Since publishing Still in 2012, Roelof Bakker has met a number of unique personalities in the world of independent publishing, people who are passionate about books and writing and do things in their own particular way. People like Meike Ziervogel from Peirene Press, an imprint specialising in publishing European novellas translated into English; Nicholas Royle who publishes chap books on his independent press Nightjar; and Robin Jones and Ashley Stokes from Norwich-based Unthank Books, who are leading the way in publishing new experimental fiction. The fifth instalment of their on-going series of anthologies Unthology 5, has just been published and it includes an exciting mix of talented writers, like Angela Readman, Elizabeth Baines and Jose Varghese as well as a short story by Roelof Bakker. He wanted to find out more about Unthank Books from its Short Fiction Editor Ashley Stokes, who is the co-editor of Unthology 5 as well as a celebrated author in his own right (Touching the Starfish and The Syllabus of Errors). He lives in Norwich.
How did Unthank Books come about and what made you and Robin pick the name?
Unthank Books surfaced on a rainy night in Camden. I was in London to read for Staple magazine when Robin Jones told me that he wanted to publish himself novels on his agency list that he couldn’t place with publishers. He liked these novels so much that he thought they needed to be read.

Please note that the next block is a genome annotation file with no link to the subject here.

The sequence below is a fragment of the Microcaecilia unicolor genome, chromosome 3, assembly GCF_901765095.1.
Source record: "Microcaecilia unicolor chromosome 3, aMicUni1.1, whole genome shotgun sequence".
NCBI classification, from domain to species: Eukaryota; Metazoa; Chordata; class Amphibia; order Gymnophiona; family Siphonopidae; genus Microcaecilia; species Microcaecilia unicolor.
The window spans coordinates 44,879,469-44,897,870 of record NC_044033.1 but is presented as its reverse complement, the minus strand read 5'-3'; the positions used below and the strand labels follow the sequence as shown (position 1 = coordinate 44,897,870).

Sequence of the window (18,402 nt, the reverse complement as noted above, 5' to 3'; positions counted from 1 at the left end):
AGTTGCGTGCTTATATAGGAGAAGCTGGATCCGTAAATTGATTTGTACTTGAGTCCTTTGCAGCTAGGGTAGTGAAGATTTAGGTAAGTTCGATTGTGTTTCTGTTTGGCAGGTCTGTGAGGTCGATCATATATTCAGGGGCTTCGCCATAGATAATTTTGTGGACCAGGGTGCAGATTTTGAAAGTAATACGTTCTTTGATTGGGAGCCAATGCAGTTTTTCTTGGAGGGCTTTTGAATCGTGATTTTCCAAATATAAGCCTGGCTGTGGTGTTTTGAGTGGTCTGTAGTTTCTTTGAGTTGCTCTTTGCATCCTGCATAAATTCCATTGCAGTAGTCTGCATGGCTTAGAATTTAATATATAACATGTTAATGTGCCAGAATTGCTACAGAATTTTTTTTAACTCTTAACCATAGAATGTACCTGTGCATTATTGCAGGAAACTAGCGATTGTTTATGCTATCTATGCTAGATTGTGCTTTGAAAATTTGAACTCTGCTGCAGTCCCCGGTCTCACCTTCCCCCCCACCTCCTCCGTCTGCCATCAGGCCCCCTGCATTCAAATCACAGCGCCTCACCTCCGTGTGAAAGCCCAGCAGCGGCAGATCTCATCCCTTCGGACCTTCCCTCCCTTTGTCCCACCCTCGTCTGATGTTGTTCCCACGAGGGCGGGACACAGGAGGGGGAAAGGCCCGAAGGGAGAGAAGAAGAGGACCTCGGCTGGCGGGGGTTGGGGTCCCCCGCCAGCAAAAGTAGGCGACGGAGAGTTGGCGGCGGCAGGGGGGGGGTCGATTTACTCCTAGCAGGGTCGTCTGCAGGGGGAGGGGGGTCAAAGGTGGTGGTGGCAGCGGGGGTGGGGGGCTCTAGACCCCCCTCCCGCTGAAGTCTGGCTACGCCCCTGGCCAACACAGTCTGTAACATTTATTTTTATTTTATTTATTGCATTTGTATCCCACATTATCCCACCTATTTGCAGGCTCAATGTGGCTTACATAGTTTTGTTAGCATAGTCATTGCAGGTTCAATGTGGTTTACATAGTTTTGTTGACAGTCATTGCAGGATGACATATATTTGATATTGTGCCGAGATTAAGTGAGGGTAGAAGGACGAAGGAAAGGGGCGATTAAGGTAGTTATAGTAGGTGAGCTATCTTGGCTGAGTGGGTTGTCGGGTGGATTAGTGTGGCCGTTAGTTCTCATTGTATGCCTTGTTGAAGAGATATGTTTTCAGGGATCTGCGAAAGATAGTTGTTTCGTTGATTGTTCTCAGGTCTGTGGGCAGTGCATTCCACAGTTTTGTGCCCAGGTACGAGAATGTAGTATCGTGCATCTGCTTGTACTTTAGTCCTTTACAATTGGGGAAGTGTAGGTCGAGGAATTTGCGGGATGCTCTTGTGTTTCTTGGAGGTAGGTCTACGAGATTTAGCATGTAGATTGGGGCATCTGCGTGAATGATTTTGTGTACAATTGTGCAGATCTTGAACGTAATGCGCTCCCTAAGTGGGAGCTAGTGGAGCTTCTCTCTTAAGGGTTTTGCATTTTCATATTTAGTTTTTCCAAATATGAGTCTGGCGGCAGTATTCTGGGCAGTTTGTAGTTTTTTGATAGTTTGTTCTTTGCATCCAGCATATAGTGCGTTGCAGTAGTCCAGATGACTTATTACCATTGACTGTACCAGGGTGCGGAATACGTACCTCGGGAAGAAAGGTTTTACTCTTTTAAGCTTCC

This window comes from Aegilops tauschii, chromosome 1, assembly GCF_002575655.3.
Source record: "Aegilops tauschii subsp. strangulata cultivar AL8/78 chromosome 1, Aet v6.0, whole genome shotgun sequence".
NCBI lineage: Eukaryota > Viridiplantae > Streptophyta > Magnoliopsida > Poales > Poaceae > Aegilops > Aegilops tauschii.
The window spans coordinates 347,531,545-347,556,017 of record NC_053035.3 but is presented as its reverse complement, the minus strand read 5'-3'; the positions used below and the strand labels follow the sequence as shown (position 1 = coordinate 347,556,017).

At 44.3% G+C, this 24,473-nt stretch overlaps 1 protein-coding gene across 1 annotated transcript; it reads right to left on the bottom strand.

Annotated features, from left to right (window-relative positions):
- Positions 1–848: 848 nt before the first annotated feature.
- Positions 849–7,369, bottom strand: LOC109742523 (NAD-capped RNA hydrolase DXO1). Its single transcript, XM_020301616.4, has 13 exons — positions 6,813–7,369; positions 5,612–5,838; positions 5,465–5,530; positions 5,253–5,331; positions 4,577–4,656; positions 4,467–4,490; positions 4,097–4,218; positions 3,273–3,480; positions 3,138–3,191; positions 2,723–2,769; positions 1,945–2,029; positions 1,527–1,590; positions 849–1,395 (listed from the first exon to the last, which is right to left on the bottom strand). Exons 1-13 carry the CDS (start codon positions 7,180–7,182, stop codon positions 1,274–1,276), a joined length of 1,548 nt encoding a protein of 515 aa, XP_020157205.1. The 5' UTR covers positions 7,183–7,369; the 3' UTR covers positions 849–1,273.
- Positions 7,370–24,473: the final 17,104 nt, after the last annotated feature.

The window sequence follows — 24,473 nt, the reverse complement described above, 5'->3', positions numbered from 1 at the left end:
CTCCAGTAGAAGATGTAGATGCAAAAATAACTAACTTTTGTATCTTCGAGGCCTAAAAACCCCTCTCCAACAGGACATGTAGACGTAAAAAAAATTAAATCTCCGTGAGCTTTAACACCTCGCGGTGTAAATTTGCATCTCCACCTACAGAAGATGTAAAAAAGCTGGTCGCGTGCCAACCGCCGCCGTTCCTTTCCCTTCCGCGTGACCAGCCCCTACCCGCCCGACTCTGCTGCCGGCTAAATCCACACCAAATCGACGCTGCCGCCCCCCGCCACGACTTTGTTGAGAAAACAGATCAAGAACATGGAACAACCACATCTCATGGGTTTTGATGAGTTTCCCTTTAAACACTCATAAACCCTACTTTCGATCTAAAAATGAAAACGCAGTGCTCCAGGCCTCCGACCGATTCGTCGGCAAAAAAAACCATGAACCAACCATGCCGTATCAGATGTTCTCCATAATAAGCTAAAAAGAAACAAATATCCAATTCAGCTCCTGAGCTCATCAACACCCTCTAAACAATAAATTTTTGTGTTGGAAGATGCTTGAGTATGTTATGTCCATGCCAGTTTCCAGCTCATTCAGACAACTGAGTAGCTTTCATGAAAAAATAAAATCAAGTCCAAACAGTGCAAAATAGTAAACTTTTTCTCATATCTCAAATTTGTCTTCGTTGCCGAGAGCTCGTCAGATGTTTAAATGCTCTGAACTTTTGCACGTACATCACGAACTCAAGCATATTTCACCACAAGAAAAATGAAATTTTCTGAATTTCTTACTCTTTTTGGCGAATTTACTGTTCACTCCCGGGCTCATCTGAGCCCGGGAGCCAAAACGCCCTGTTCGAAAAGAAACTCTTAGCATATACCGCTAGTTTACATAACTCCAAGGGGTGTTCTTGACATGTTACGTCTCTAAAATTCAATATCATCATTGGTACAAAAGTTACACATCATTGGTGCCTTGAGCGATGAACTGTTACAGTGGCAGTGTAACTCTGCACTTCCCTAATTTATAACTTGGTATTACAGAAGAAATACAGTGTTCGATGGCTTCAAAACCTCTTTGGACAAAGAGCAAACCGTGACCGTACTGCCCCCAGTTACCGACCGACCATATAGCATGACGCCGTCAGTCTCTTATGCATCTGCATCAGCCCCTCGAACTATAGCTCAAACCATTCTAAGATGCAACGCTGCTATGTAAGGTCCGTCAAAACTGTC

These included David Madden’s The Mystery of Edwin Drood Completed, which has gone on to be Unthank’s bestselling title, and my own Touching the Starfish. Quite soon after this we opened up the nascent press to general submissions.
We came up with the name Unthank pretty quickly. The Unthank is a piece of unclaimed land, a dystopian city in Alastair Grey’s Lanark and a road in Norwich’s Golden Triangle area, where I live, so, along with its Orwellian vibe, it seemed to fit with what we were trying to achieve.
Unthank have just published Unthology 5, part of an ongoing series of anthologies of new, unconventional experimental writing. The first Unthology was published in 2010. Why did you start this series?
Firstly, when we were still thinking of Unthology as a ‘sampler’, we wanted to use shorter work from our authors to showcase their novels. However at the time, I was myself writing short stories again after working on a long novel, and when I was looking about I realized that many journals and magazines seemed to have definite aesthetic agendas and very restricted word counts.